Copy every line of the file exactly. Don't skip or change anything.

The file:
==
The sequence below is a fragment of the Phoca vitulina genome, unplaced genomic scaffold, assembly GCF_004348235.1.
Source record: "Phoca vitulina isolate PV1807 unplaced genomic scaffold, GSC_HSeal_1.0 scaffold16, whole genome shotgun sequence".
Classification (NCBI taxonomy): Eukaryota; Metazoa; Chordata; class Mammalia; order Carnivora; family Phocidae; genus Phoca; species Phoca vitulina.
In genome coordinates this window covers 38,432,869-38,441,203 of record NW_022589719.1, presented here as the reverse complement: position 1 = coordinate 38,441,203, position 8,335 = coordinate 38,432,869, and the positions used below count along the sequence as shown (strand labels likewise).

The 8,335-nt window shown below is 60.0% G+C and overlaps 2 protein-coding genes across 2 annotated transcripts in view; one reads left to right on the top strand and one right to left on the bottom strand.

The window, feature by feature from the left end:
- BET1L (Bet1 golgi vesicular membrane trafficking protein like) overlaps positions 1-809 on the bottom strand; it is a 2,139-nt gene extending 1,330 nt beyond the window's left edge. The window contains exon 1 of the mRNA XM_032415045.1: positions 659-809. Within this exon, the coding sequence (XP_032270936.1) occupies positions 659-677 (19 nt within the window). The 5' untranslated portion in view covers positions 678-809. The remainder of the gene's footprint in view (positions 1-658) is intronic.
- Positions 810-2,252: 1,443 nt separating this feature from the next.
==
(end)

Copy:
The sequence below is a fragment of the Phoca vitulina genome, unplaced genomic scaffold, assembly GCF_004348235.1.
Source record: "Phoca vitulina isolate PV1807 unplaced genomic scaffold, GSC_HSeal_1.0 scaffold16, whole genome shotgun sequence".
Classification (NCBI taxonomy): Eukaryota; Metazoa; Chordata; class Mammalia; order Carnivora; family Phocidae; genus Phoca; species Phoca vitulina.
In genome coordinates this window covers 38,432,869-38,441,203 of record NW_022589719.1, presented here as the reverse complement: position 1 = coordinate 38,441,203, position 8,335 = coordinate 38,432,869, and the positions used below count along the sequence as shown (strand labels likewise).

The 8,335-nt window shown below is 60.0% G+C and overlaps 2 protein-coding genes across 2 annotated transcripts in view; one reads left to right on the top strand and one right to left on the bottom strand.

The window, feature by feature from the left end:
- BET1L (Bet1 golgi vesicular membrane trafficking protein like) overlaps positions 1-809 on the bottom strand; it is a 2,139-nt gene extending 1,330 nt beyond the window's left edge. The window contains exon 1 of the mRNA XM_032415045.1: positions 659-809. Within this exon, the coding sequence (XP_032270936.1) occupies positions 659-677 (19 nt within the window). The 5' untranslated portion in view covers positions 678-809. The remainder of the gene's footprint in view (positions 1-658) is intronic.
- Positions 810-2,252: 1,443 nt separating this feature from the next.